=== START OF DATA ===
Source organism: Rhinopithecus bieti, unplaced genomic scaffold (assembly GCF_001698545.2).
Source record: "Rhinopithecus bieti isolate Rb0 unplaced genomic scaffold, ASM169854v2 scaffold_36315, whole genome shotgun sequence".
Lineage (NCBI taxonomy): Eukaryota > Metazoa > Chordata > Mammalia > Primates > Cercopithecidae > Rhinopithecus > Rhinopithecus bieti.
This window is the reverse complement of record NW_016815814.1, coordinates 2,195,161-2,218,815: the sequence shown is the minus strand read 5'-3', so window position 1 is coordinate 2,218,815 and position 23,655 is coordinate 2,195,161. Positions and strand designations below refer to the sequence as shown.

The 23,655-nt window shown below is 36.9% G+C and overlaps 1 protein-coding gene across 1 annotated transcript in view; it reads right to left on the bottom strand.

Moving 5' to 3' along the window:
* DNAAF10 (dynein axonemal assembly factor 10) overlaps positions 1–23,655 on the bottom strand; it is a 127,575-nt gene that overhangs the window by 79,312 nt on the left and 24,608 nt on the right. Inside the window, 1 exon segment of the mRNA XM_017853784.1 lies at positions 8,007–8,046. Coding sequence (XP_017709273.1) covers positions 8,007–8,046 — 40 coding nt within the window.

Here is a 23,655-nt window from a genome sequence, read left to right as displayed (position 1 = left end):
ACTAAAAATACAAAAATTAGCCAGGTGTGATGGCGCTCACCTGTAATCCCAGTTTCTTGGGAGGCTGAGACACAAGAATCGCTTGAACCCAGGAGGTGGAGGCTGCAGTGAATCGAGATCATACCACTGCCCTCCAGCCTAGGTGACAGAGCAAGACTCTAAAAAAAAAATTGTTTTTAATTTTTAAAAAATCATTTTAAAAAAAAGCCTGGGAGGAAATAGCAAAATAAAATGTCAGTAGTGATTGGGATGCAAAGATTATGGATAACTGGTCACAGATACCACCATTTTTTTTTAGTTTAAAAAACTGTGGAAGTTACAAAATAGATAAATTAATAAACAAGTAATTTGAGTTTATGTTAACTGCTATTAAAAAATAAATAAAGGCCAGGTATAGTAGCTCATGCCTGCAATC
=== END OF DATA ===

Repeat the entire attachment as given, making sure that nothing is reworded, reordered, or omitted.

Source organism: Rhinopithecus bieti, unplaced genomic scaffold (assembly GCF_001698545.2).
Source record: "Rhinopithecus bieti isolate Rb0 unplaced genomic scaffold, ASM169854v2 scaffold_36315, whole genome shotgun sequence".
Lineage (NCBI taxonomy): Eukaryota > Metazoa > Chordata > Mammalia > Primates > Cercopithecidae > Rhinopithecus > Rhinopithecus bieti.
This window is the reverse complement of record NW_016815814.1, coordinates 2,195,161-2,218,815: the sequence shown is the minus strand read 5'-3', so window position 1 is coordinate 2,218,815 and position 23,655 is coordinate 2,195,161. Positions and strand designations below refer to the sequence as shown.

The 23,655-nt window shown below is 36.9% G+C and overlaps 1 protein-coding gene across 1 annotated transcript in view; it reads right to left on the bottom strand.

Moving 5' to 3' along the window:
* DNAAF10 (dynein axonemal assembly factor 10) overlaps positions 1–23,655 on the bottom strand; it is a 127,575-nt gene that overhangs the window by 79,312 nt on the left and 24,608 nt on the right. Inside the window, 1 exon segment of the mRNA XM_017853784.1 lies at positions 8,007–8,046. Coding sequence (XP_017709273.1) covers positions 8,007–8,046 — 40 coding nt within the window.

Here is a 23,655-nt window from a genome sequence, read left to right as displayed (position 1 = left end):
ACTAAAAATACAAAAATTAGCCAGGTGTGATGGCGCTCACCTGTAATCCCAGTTTCTTGGGAGGCTGAGACACAAGAATCGCTTGAACCCAGGAGGTGGAGGCTGCAGTGAATCGAGATCATACCACTGCCCTCCAGCCTAGGTGACAGAGCAAGACTCTAAAAAAAAAATTGTTTTTAATTTTTAAAAAATCATTTTAAAAAAAAGCCTGGGAGGAAATAGCAAAATAAAATGTCAGTAGTGATTGGGATGCAAAGATTATGGATAACTGGTCACAGATACCACCATTTTTTTTTAGTTTAAAAAACTGTGGAAGTTACAAAATAGATAAATTAATAAACAAGTAATTTGAGTTTATGTTAACTGCTATTAAAAAATAAATAAAGGCCAGGTATAGTAGCTCATGCCTGCAATC